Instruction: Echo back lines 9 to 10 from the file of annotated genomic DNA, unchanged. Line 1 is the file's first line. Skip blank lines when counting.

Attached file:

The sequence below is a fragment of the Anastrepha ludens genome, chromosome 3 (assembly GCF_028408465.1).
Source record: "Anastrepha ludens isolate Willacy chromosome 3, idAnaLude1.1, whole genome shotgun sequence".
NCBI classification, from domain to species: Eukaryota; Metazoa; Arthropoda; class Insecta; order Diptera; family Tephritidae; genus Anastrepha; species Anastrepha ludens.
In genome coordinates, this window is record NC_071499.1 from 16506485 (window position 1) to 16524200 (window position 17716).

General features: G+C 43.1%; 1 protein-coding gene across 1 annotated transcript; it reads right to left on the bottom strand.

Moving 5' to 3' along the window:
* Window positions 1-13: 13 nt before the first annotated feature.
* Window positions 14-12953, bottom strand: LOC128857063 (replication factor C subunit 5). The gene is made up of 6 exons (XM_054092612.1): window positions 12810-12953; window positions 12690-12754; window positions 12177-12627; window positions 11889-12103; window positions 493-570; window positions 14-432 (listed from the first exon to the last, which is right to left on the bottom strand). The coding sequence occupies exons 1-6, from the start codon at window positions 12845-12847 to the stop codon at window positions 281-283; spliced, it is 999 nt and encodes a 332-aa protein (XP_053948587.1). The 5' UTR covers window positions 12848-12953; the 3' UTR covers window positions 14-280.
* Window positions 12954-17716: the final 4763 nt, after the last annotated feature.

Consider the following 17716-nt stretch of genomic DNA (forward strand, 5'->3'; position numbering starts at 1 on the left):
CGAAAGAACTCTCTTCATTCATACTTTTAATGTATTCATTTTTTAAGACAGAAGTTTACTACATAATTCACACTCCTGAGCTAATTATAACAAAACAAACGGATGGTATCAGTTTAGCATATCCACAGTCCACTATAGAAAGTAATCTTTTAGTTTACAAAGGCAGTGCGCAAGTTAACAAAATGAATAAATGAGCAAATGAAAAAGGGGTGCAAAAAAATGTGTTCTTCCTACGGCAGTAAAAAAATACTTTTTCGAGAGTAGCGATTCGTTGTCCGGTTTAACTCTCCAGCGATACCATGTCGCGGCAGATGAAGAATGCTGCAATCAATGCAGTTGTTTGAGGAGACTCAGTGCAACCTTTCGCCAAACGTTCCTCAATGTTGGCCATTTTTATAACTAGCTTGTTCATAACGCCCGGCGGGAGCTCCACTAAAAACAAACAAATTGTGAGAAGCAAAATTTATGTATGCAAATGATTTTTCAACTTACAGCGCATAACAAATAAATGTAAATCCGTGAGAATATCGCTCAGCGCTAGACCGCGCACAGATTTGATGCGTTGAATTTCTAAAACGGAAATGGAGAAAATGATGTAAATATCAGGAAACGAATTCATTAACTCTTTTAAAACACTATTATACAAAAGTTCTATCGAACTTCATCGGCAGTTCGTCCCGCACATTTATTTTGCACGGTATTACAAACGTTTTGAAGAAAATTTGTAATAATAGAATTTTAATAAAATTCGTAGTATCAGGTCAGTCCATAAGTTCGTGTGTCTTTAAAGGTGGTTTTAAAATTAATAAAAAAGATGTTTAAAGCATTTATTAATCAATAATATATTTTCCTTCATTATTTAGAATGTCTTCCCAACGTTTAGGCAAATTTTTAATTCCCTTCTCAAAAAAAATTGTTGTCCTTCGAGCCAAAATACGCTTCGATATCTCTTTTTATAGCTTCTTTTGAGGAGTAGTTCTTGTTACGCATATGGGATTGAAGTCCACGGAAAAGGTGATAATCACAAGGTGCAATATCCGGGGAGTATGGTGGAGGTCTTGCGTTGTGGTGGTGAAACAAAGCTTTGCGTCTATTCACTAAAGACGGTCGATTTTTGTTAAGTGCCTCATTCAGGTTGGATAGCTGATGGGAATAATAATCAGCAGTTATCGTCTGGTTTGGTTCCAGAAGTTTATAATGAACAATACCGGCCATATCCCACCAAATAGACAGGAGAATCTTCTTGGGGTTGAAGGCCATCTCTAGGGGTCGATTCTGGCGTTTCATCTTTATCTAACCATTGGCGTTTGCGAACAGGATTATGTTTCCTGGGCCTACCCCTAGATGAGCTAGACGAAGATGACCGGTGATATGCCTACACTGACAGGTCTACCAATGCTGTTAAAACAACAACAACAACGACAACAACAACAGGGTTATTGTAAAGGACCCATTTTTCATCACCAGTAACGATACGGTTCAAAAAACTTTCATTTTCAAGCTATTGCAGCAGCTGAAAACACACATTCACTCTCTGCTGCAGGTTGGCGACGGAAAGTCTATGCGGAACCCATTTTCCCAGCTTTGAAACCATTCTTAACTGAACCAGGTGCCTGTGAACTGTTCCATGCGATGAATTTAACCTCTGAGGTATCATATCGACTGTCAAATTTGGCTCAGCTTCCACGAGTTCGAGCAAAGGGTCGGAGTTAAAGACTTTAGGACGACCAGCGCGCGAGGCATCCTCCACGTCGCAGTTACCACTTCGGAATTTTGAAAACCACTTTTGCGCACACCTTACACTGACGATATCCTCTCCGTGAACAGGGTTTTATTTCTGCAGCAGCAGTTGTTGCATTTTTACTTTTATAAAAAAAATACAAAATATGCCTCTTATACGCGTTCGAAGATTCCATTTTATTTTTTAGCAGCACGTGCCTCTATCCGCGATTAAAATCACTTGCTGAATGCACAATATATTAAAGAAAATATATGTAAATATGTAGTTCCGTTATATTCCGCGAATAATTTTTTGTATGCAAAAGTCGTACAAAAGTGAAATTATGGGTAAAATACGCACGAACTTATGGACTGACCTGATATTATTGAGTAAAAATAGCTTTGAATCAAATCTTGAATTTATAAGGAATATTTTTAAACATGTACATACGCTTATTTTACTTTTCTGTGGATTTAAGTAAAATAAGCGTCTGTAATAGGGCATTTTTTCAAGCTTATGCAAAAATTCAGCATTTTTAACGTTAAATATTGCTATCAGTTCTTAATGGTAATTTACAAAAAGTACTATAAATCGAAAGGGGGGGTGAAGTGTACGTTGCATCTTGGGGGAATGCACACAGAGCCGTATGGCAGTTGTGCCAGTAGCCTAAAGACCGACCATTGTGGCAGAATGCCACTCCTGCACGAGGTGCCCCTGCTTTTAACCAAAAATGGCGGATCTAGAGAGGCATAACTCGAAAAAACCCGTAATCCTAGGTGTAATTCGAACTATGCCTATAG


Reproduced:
* Window positions 12954-17716: the final 4763 nt, after the last annotated feature.

Consider the following 17716-nt stretch of genomic DNA (forward strand, 5'->3'; position numbering starts at 1 on the left):